FAQs for Knee Replacement
These are some commony asked questions for Knee replacement surgeries
Can I return to playing sports after my total Knee replacement?
You can return to playing low-impact sports. This means sports that don’t put high stresses on your knee. These include golf, bowling, cycling or swimming.
When will I experience the full benefit from surgery?
Although you will experience relief of your pre-operative pain quite soon after the operation, the return of full function can take much longer. After three months, you will probably have regained some of the strength in the muscles around the knee, and range of movement will be improving. However, it may take up to 18 months to feel the full benefits.
How long will the joint replacement last?
Research shows at 10 years 97% of knees are functioning satisfactorily this reduces to 95% at 15 years and 70% at 20 years.
When will I be able to drive?
You are able to drive 6 weeks after the operation, providing there have been no problems in your rehabilitation. If you have an automatic car, and have had a left knee replacement, you could return to driving once the wound is healed, which is usually around 2 weeks post op.
When will I be able to fly?
You are able to fly no sooner than 3 months after your operation. Your risk of having a DVT (blood clot in the calf) is still high within this time period.
Will I set off the alarm at the airport?
The joint replacement is made of cobalt chrome and, in theory, shouldn’t set off the alarms. If the alarm does go off, then the scar on your thigh will help confirm that you have had surgery. If you are worried then you could ask your consultant for a letter to confirm you have had a joint replacement.
Is it normal for my knee to make a noise when I move it ?
Yes. This is the metal and plastic components moving over each other.
Can I kneel after my knee replacement ?
A third of patients find this is difficult and painful to do following this type of surgery. Kneeling on hard surfaces is not recommended but special kneeling mats can sometimes help.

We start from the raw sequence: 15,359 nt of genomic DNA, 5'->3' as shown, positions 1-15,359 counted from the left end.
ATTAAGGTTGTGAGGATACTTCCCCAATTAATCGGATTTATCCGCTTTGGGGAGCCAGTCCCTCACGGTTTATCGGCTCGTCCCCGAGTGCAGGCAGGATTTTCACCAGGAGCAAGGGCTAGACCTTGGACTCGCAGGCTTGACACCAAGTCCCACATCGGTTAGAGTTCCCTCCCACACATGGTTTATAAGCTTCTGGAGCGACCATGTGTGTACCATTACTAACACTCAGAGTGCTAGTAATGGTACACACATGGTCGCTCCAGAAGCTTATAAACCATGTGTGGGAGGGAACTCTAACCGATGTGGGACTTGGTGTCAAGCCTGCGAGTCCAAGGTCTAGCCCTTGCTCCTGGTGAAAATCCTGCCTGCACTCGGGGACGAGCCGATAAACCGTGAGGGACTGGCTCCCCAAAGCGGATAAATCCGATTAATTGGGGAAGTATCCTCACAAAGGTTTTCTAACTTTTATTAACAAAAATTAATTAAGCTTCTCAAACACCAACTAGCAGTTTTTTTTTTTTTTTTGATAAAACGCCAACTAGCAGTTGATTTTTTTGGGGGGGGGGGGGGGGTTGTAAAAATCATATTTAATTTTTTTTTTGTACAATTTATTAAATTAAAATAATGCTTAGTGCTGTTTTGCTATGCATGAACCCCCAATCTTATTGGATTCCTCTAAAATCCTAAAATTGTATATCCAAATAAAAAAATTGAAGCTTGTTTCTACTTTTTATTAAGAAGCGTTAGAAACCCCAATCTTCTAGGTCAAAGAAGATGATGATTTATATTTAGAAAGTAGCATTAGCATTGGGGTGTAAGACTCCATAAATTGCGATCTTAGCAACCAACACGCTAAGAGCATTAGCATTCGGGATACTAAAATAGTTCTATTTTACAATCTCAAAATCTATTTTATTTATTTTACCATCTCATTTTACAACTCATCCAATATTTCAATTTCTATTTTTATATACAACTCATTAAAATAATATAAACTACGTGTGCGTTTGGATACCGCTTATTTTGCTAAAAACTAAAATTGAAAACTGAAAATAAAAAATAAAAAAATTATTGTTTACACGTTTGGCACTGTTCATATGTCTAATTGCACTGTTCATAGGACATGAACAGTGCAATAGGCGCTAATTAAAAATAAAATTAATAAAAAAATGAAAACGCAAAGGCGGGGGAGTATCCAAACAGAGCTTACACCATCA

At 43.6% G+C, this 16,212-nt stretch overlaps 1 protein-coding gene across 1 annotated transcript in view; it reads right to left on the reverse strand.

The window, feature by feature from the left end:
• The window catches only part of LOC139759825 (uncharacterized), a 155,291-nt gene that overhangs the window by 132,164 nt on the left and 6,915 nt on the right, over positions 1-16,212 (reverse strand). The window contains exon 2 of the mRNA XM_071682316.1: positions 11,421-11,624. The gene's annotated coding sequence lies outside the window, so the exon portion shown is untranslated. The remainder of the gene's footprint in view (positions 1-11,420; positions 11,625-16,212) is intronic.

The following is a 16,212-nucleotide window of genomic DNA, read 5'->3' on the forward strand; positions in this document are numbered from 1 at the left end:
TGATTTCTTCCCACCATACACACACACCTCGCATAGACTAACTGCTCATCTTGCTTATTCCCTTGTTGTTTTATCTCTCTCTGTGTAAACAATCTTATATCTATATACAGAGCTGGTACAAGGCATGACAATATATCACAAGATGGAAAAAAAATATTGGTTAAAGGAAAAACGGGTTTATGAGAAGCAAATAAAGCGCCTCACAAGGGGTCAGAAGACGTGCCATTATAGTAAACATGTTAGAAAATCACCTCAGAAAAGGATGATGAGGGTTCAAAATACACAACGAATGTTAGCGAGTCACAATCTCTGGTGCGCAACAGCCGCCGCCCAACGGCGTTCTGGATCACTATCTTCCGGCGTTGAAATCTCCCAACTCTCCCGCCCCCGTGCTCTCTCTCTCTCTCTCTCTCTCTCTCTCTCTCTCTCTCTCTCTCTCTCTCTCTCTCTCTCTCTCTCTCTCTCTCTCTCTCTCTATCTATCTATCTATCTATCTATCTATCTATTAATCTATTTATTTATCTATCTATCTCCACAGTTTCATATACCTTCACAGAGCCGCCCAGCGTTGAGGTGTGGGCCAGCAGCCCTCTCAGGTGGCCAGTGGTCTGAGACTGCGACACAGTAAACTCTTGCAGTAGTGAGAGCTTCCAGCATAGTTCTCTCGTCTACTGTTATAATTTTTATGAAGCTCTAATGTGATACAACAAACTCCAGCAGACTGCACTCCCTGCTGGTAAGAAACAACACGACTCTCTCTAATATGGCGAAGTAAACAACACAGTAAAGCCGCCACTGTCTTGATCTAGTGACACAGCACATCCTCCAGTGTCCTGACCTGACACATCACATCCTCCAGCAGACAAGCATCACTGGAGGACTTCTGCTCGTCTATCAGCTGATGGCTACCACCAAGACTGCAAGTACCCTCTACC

Will any further surgery be required ?
On a few occasions, some patients may find their knee is very stiff even though they have tried hard to get it to bend. Your surgeon may then recommend a manipulation. This involves going back to theatre and being put to sleep again. The knee is then bent as far as it will go and you return to the ward. Your knee is then placed on a machine, which keeps the knee bending. There is no wound to heal like with the initial operation, but it is still hard work for you to maintain the movement that has been gained. Eventually, the knee replacement can wear out and another (revision) knee replacement may be needed.
Will I be pain free ?
The majority of patients may well be pain free and no longer need painkillers. About a third of patients will have some pain, but it should be much less than the pain they had before the operation.
Dr. Nikhil Pradhan's
Cheshire Hip & Knee Clinic
- Total knee Replacement
- I-assist Total knee Replacement
- Customised / Bespoke/ personalised Total Knee Replacement
- Robotic Total Knee replacement
- Knee cartilage restoration / regeneration procedures
- Knee Meniscal repair
- Knee arthroscopy
- Hip Arthroscopy
- Platelet Rich Plasma injection
- Partial Knee replacement
- Hip injection
- Total Hip Replacement
- Hip Resurfacing
- Knee injection
- Knee OA - Knee osteoarthritis
- Hip OA - Hip Osteoarthritis
Total Knee Replacement
I-assist Total knee Replacement
Customised / Bespoke/ personalised Total Knee Replacement
Robotic Total Knee replacement
Knee cartilage restoration / regeneration procedures
Knee Meniscal repair
Platelet Rich Plasma injection
Partial Knee replacement
Total Hip Replacement